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The central nervous system (CNS) is the most complex organ in the human body comprising a highly organized anatomic scaffold of billions of cells and a network of trillions of connections. Structural brain development proceeds through an integrated series of often rapid developmental events from early embryogenesis through fetal life and into early adulthood. It is therefore not surprising that many common childhood neurologic and developmental disorders have their origins in genetic or environmental perturbations of embryonic or fetal brain development.

Advances in genetics and diagnostic imaging, including prenatal imaging, have led to earlier and more complete diagnosis and enhanced prognostication for CNS malformations and the ability to counsel effectively regarding recurrence. The diagnosis of malformations has been revolutionized by magnetic resonance imaging (MRI), and the challenge for the pediatrician is often to translate the imaging diagnosis to effectively counsel the family and plan further care and management for the child. Modern neonatal neurologic and neurosurgical intensive care together with progress in early intervention and pediatric rehabilitation means children with malformations of the brain or spinal cord may now survive longer and with improved quality of life.

Malformations of the CNS are among the most common problems in child neurology. Brain development is abnormal in an estimated 25% of conceptions and is responsible for a high percentage of miscarriage and stillbirth. Brain malformations are, together with congenital heart disease, the leading cause of neonatal and postneonatal mortality in the developed world. Brain malformations are after cerebral palsy, the leading cause of childhood morbidity and mortality related primarily to consequent neurologic disability and epilepsy. Brain malformations frequently coexist with other malformations of organ systems, in particular the eye, heart, kidneys, gut, and skeleton.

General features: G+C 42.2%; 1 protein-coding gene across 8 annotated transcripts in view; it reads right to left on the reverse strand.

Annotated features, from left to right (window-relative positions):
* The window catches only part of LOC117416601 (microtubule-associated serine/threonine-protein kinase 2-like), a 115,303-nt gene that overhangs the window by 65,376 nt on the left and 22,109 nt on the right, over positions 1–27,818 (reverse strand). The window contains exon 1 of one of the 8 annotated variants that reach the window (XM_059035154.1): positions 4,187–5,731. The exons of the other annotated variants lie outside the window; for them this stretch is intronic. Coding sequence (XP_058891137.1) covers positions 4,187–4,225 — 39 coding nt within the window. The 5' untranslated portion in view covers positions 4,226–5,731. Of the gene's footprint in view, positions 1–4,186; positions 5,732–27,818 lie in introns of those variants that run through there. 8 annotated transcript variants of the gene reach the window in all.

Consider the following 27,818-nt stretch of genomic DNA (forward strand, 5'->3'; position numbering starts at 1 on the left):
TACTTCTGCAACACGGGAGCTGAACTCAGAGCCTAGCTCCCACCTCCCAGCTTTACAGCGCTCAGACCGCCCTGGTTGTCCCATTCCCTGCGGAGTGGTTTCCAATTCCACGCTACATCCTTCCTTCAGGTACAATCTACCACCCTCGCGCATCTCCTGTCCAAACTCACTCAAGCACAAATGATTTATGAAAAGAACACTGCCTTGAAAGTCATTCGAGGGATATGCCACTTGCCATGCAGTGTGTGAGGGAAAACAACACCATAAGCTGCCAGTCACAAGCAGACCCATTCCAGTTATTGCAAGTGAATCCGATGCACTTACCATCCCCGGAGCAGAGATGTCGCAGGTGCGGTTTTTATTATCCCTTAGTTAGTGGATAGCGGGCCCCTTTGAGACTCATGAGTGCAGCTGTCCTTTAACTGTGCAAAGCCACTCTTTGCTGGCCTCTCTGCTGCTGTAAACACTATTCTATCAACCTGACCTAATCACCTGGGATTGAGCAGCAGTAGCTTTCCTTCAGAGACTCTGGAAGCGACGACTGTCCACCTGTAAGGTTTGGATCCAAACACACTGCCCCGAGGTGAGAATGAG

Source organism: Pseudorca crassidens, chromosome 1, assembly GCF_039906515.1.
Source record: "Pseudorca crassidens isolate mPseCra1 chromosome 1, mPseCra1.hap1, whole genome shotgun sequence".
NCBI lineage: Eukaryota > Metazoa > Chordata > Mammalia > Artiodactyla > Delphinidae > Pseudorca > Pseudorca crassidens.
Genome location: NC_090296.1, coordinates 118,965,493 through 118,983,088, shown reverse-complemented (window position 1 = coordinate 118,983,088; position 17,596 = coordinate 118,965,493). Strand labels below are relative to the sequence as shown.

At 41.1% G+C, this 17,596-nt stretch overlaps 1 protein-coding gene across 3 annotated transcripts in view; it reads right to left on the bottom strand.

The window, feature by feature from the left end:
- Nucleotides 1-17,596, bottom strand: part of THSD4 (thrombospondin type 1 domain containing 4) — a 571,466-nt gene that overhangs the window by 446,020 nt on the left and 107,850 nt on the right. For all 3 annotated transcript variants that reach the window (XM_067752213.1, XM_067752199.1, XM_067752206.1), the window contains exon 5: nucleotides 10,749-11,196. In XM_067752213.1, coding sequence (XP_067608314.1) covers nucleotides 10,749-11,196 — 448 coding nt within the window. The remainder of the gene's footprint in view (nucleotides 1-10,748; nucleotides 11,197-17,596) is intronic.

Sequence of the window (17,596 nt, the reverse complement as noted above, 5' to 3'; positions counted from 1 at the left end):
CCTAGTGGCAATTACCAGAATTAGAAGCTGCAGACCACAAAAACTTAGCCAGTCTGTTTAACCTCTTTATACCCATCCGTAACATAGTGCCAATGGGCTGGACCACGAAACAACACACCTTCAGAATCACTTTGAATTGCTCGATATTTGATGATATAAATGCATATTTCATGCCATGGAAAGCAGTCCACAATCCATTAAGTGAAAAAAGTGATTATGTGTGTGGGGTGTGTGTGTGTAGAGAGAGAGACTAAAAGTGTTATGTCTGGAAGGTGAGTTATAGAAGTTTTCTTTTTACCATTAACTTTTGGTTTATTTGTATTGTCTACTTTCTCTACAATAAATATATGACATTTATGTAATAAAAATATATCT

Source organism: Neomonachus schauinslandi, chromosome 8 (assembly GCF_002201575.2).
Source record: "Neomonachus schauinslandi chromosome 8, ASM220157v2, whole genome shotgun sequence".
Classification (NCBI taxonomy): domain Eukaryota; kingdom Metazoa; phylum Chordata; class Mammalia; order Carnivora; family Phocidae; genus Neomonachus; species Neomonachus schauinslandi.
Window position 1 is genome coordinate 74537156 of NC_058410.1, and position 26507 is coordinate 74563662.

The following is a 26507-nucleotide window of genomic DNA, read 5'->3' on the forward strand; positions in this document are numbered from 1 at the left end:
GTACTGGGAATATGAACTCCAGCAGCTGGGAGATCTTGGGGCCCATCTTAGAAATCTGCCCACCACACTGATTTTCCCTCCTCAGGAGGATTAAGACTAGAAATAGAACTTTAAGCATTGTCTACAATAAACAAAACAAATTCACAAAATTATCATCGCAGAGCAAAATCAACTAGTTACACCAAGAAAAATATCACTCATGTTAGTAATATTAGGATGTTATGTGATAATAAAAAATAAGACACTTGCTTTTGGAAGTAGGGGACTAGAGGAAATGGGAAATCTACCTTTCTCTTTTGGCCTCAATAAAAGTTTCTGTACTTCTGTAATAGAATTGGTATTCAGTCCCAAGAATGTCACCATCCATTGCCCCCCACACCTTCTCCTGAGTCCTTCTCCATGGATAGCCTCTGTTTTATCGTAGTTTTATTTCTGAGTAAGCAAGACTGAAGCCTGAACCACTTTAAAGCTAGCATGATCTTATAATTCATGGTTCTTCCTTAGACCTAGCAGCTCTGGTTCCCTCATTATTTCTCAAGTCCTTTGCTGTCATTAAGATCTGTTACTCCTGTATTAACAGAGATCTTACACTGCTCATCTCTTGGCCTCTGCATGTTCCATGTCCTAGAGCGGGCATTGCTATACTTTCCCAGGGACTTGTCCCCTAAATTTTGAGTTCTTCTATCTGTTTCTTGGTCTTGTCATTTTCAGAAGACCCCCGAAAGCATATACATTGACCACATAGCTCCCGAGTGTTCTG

The neuraxis develops following the fate decision of several early embryonic cells to become neural progenitors and by the second week of embryogenesis the three primary layers of ectoderm, mesoderm, and endoderm are formed. It subsequently proceeds through the dorsal and ventral induction to form the neural tube, lower spinal cord and eventually the prosencephalon (forebrain), mesencephalon (midbrain), and rhombencephalon (hindbrain). This is followed by massive cellular proliferation of both neuronal and glial precursors and later differentiation into specific neuronal and glial types. Cortical development occurs with migration of neuronal and glial precursors away from the ventricular and subventricular zone towards the pial surface to form the neocortex and major commissures such as the corpus callosum. This is followed by cortical organization that includes alignment, orientation, and layering of cortical neurons together with synaptogenesis. From the end of the second trimester into early childhood late glial differentiation and myelination, together with programmed and experience-dependent synaptic formation and pruning predominate.

The range of known malformations is almost as complex as the series of developmental events that lead to the formation of the brain. They are perhaps best understood as the effects of insults—regardless of type—at key points in the development of the brain. Although ...

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